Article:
Manithan review: Stalin, Prakash Raj film doesn’t match up to Jolly LLB
I Ahmed tries to recreate the riveting roles of Arshad Warsi, Boman Irani and Saurabh Shukla through Udhayanidhi Stalin, Prakash Raj and Radharavi respectively in his latest Tamil outing, Manithan but fails badly.
Director: I Ahmed
Cast: Udhayanidhi Stalin, Prakash Raj, Radharavi, Vivek, Hansika Motwani, Aishwarya Rajesh
Films like Chak de India and Paan Singh Tomar excelled largely because they did not steer away from their core themes. The first about hockey, and the second about a disillusioned steeplechase runner-turned-rebel engaged me with their neatly crafted scripts and some fine pieces of performance. Subhash Kapoor’s 2013 Jolly LLB was as gripping with Arshad Warsi playing a bumbling young lawyer, Boman Irani a seasoned and celebrated advocate and Saurabh Shukla a sardonic judge.
For I Ahmed (Endrendrum Punnagai), it could not have been easy to recreate the riveting roles of Warsi, Irani and Shukla through Udhayanidhi Stalin, Prakash Raj and Radharavi respectively in his latest Tamil outing and a remake of Jolly LLB, titled Manithan.
Watch Manithan trailer here:
To begin with, Ahmed’s movie is 25 minutes longer than Jolly LLB, and the director uses this time to incorporate what to me seemed like a romantic preamble to the courtroom drama played out by Stalin’s Shakti and Hansika Motwani’ Priya amidst the rural landscape of Pollachi in Tamil Nadu. Ahmed also introduces a new character, a television anchor, portrayed with admirable elan by Aishwarya Rajesh who captivated us as the impoverished mother of the two boys in Kaaka Muttai.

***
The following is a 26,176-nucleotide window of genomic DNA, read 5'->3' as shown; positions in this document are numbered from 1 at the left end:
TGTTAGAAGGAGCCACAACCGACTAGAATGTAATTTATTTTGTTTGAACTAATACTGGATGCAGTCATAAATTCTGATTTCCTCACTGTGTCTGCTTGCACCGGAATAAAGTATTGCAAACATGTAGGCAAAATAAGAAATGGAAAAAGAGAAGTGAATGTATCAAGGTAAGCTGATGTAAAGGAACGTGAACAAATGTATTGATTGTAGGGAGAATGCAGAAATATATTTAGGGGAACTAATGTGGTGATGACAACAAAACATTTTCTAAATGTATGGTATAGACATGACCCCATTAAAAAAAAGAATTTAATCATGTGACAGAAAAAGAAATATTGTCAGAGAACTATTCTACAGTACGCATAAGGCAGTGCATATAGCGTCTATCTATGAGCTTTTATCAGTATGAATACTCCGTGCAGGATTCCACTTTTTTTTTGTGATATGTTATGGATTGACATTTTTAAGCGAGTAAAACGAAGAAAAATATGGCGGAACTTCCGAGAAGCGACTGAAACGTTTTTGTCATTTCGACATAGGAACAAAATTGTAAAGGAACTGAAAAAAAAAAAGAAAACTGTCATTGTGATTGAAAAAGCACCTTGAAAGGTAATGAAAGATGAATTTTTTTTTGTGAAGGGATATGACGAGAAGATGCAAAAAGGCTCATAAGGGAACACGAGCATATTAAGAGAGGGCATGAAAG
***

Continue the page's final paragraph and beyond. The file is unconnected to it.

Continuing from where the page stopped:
Shakti travels to Chennai, where the novice lawyer hopes to make a mark for himself. His first meeting with the much-feared, the much corrupt, but highly successful advocate, Prakash Raj’s brilliantly acted out Adiseshan, is one of awe. But when the young man in his desperation to earn a living, files a public interest litigation in a hit-and-run road accident case that has been argued by Adiseshan and closed, sparks begin to fly.
While Prakash Raj outshines Irani in the Hindi version with his extraordinarily power-packed dialogue delivery, which greatly enlivens the dramatic events in court, Stalin is no match for Warsi, whose bumbling, dream-driven guy in a black jacket was such a pleasure to watch. And, Radharavi too pales in comparison to Shukla, whose characterisation of a bored judge was so nuanced with hitherto unseen mannerisms that I was floored.